# CO2 removal from mushroom growing tent

I'm trying to grow oyster mushrooms that like high temperatures. They look great in an indoor terrarium, and can eventually yield several tasty meals :)

However oyster mushrooms are hard to grow indoors, because they need low $\ce{CO2}$ levels (<1000 ppm according to Paul Stamets), AND high humidity (>95%).

Warm climate oysters tend to grow fast, and can generate quite a lot of $\ce{CO2}$ fast.

If I vent the air in tent about 10 times a day, humidity will suffer (and I can't do that all the time).

If I close the tent, mushrooms will be stunted and club-like, and yields will be next to nothing.

I'm thinking about putting a tray with $\ce{NaOH}$ crytals on it, probably with a fan to slightly move the humid air around a bit.

An other method would be to use an aquarium pump to bubble air through NaOH solution.

My questions are:

• Does this look like something feasible? Can some $\ce{NaOH}$ remove enough $\ce{CO2}$ from the air to keep it under 1000ppm?
• Which of the above methods seem to be the better one given the aquarium pump can bubble about 100-200 litres of air in every hour and the tent is about 500 L ?
• Removing CO2 from gasses is a process called sweetening in industry. I'm really not sure how feasible this would be to implement on a tiny scale like this but maybe something worth researching! en.wikipedia.org/wiki/Amine_gas_treating – CTKlein Oct 31 '14 at 14:54
• I would not use $\ce{NaOH}$ as it is potentially dangerous and unnecessary costly. Soda $\ce{Na2CO3}$ solutions can accept quite an amount of $\ce{CO2}$. In case of large use, regenerable adsorber could be beneficial, preferably diethanolamine as having highte boiling point. – permeakra Oct 31 '14 at 14:56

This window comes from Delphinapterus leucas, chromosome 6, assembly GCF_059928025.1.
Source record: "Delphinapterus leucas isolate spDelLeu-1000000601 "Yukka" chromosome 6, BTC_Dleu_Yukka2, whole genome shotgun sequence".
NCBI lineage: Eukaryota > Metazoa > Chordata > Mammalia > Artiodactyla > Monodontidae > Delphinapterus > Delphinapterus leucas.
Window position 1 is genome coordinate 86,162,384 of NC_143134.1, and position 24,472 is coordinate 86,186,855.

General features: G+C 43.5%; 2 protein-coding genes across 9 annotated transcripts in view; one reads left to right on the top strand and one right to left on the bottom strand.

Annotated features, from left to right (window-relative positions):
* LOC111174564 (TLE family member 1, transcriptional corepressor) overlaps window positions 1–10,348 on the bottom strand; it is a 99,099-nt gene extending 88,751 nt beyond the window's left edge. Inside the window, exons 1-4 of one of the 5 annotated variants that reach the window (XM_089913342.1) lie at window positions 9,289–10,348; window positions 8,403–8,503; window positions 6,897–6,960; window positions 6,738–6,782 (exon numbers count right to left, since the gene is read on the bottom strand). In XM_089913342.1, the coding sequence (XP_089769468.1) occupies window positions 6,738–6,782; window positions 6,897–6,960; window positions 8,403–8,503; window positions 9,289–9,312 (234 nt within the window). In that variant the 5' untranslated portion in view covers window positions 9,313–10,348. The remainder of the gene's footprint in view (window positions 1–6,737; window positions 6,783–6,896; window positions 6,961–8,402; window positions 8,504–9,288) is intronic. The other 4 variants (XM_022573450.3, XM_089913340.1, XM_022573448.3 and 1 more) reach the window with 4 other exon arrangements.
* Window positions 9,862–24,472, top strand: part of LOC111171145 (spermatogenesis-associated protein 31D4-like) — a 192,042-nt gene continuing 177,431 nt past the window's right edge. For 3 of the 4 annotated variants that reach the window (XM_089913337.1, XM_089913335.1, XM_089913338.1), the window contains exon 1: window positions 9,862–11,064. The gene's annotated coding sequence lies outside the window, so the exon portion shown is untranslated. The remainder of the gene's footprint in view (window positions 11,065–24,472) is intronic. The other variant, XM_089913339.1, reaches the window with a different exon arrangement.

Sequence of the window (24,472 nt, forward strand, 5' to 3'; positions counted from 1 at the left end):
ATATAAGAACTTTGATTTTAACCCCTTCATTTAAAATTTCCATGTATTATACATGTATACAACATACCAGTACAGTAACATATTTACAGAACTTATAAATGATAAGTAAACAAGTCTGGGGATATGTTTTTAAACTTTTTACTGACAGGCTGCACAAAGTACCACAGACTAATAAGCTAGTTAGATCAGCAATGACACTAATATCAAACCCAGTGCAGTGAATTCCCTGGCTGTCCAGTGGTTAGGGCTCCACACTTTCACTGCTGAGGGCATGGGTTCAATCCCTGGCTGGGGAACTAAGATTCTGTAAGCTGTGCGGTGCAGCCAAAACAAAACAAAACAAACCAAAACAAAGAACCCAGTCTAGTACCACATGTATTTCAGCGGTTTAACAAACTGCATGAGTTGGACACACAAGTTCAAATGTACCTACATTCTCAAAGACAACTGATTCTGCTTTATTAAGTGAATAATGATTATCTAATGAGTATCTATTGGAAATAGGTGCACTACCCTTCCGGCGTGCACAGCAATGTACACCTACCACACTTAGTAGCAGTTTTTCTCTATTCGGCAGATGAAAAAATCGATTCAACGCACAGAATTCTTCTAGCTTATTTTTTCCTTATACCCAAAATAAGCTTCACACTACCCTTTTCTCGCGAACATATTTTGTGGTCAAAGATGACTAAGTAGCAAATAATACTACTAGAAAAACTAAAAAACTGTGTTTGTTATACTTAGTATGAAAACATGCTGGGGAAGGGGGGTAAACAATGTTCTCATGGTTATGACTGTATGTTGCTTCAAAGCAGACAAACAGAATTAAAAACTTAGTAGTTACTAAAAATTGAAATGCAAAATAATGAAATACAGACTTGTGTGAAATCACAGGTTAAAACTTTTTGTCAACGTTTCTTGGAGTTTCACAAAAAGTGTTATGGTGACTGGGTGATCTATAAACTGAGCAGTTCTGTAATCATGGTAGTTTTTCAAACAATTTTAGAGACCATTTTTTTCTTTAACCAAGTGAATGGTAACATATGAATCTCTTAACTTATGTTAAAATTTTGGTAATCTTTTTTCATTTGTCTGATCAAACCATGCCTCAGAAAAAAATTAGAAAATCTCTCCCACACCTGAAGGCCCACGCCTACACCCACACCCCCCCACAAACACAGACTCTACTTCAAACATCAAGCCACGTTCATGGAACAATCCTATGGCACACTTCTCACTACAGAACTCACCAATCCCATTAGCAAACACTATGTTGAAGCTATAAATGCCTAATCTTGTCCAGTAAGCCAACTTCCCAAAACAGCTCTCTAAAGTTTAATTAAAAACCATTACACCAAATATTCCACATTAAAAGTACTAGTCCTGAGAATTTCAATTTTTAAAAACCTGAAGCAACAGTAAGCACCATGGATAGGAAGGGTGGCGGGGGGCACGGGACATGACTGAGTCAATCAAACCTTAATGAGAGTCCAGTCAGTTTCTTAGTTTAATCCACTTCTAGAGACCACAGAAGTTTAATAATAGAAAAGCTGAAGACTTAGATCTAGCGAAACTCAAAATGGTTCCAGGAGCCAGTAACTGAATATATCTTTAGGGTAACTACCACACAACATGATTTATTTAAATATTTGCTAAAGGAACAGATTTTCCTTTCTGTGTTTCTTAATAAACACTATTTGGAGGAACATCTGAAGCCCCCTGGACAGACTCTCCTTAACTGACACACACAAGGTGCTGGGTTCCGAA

• Could you grow a plant along with the mushrooms to use the CO2? Something like a spider plant grows fast and doesn't take much light. Vegetables would be a better solution, but they're going to require stronger lighting. Another idea is to just pump fresh air into the tent, through a container of water to maintain humidity, and continuously displace the excess CO2. – Jason Patterson Oct 31 '14 at 16:58
• The plant would require additional lighting, and the heat from the light course would also have to be removed. That is too complex and frankly I have even more doubt in the efficiency as the NaOH solution. Since the mushroom blocks don't generate much $CO_2$, the costs of the NaOH is not a problem. I would need to quesstimate how fast a NaOH solution with given surface area can absorb $CO_2$ from the air at atmospheric pressure given the concentration and temperature. – netom Oct 31 '14 at 17:57
• ...maybe algae could remove $\ce{CO2}$, but that's a different story. At least they would be easier to arrange in the terrarium than plants with leaves. :) – netom Oct 31 '14 at 20:42

As a substitute, I suggest $\ce{Ca(OH)_2}$, readily available as slaked lime. You can structure it into relatively high-surface sculptures and it solidifies into common plaster upon binding enough $\ce{CO_2}$. It is often used for this purpose due to its low price, low toxicity and ease of handling.
• Thank you for the advices. I already tried $\ce{Ca(OH)2}$ with limited success. The vertical mesh idea is very good, i'll try it thank you! – netom Dec 4 '14 at 9:34